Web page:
Remove the vinyl and tape! You will be left with your beautiful design transfer on the DIY wood sign! If any bleed-through occurred, you can do touch ups with a small paint brush!
Also, I just want to mention that if you are learning how to make wooden signs to sell, this transfer method is great for providing a beautiful, professional look! For more information, check out my tips on how to make wooden signs to sell.
5. Attach wood frame to DIY wood sign backing
Now it’s time to attach the framing to the sign!
I like to place scrap 1x2s which are ¾” thick and a ¼” thick board under the sign so they line up perfectly with the 1×2 frame boards.
Use wood glue and a brad nailer with 1 ¼” brad nails and attach the frame boards to the sign. Start with the 25 1/2” pieces along the sides and use clamps to keep them in place. Then add the 24” pieces on the top and bottom.
Make sure to wipe any excess wood glue away immediately with a damp paper towel.
You can use extra nails on the top since they won’t really show when hung on the wall.
Lastly fill the nail holes with wood filler and then stain.
Note, if you’d like more details and methods for framing, check out my post on how to frame wood signs.
Now your DIY wood sign is complete! Yay!!
I hope this tutorial on how to make a wooden sign with a saying has been helpful! Don’t forget to check out my other DIY large wood sign tutorial too!
I will be sharing some more office projects in the upcoming weeks.
If you make this sign, please share it with me on social media @angelamariemade or #angelamariemade!
Be sure to follow along on Instagram and Facebook and YouTube for my latest projects, fun updates, and sneak peeks!
Want to save for later?! Pin it here:
More From the DIY Wood Sign Series:
- How to Make a Wood Sign with a Vinyl Stencil
- How to Easily Transfer a Design onto Wood
- How to Paint DIY Wood Signs
- 3 Ways How to Frame a DIY Wood Sign
Sunday 21st of February 2021
Hi! How did you get the square outline around the design? Also, what font is the cursive? I love it!!!!! Can't wait to make it :)
Angela Marie Made
Thursday 25th of February 2021
I used a cricut and go into more detail on method #2 and in the video. The font is actually my hand lettering that I digitized. Thank you!
Friday 30th of August 2019
Thank you so much for getting back to me!! <3 Jill
Thursday 29th of August 2019
Hi can you please tell me the brand name of the 24 in vinyl cutter you used? I was thinking about purchasing the US CUTTER which is 34in. Any advice would be greatly appreciated!!!
Angela Marie Made
Friday 30th of August 2019
It was the Graphtec ce6000-60. It worked great and I never had any issues with it. It is definitely an investment though, so I would recommend it if it's something you are going to use often. Another brand that I've heard great things about is the Roland. I don't know much about the US Cutter brand as far as performance goes.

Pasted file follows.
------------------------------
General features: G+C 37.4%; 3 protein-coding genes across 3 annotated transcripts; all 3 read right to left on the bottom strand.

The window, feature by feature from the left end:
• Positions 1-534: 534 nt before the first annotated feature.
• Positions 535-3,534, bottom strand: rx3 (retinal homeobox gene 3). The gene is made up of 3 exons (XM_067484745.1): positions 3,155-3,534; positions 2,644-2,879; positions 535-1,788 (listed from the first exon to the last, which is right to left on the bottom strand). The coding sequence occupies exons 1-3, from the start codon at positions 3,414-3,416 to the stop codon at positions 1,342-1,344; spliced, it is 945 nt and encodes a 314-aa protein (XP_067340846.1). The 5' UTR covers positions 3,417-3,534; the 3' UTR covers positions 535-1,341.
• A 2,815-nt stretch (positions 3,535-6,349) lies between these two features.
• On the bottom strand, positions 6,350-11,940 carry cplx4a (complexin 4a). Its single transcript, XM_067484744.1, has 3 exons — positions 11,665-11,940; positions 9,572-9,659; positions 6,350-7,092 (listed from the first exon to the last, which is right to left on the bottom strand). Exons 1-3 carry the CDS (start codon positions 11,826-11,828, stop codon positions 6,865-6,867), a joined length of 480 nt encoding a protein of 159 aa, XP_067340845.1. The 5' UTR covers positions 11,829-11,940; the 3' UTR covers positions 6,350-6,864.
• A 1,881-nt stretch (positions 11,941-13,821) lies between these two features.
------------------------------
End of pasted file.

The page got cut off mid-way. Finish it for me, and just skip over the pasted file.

Sunday 24th of February 2019
I saw a very similar sign the other day in the ultrasound dept of my hospital. I have been so sick, and when I saw that sign I didn't have my phone with me. I had the nurse write the quote down for me because I love that quote, and I didn't want to forget what it said. The nurses didn't know who made it or where it came from. Who ever made it used the bead board paneling and painted it white and made the frame like yours. It had the same calligraphy and lettering, so they must have it got it from you! I am thrilled that you have posted this!
Angela Marie Made
Monday 25th of February 2019
Thanks so much for letting me know Angela! I love hearing about others who have made the sign and I'm glad to hear it's in a good place!!
Friday 22nd of June 2018
Hi! I'm new to making signs and have been using Oracal 631 and 651 to apply straight to the sign (as opposed to creating a stencil. Have you ever used this method? I'm worried about the letters peeling with time but haven't been able to find any info on whether this will be an issue or not. Thanks so much! Your sign is beyond gorgeous.
Angela Marie Made
Monday 25th of June 2018
Thanks!! Yes I have used just Oracal vinyl before on signs for the lettering/designs. For those signs that I made a few years ago with just the vinyl, I haven't had any peeling issues. Since you're using Oracal, which is a high quality vinyl, it can last several years or longer for indoor signs. I think the oracal 651 (which has outdoor durability) can last much longer, so you may want to use that for extra long term durability. The letters may peel over time, but I'm not sure how many years it would take, and I would think that it also depends on humidity levels and other environmental factors. But I don't think it's anything you need to worry about happening right away unless the vinyl had initial issues with sticking to the surface.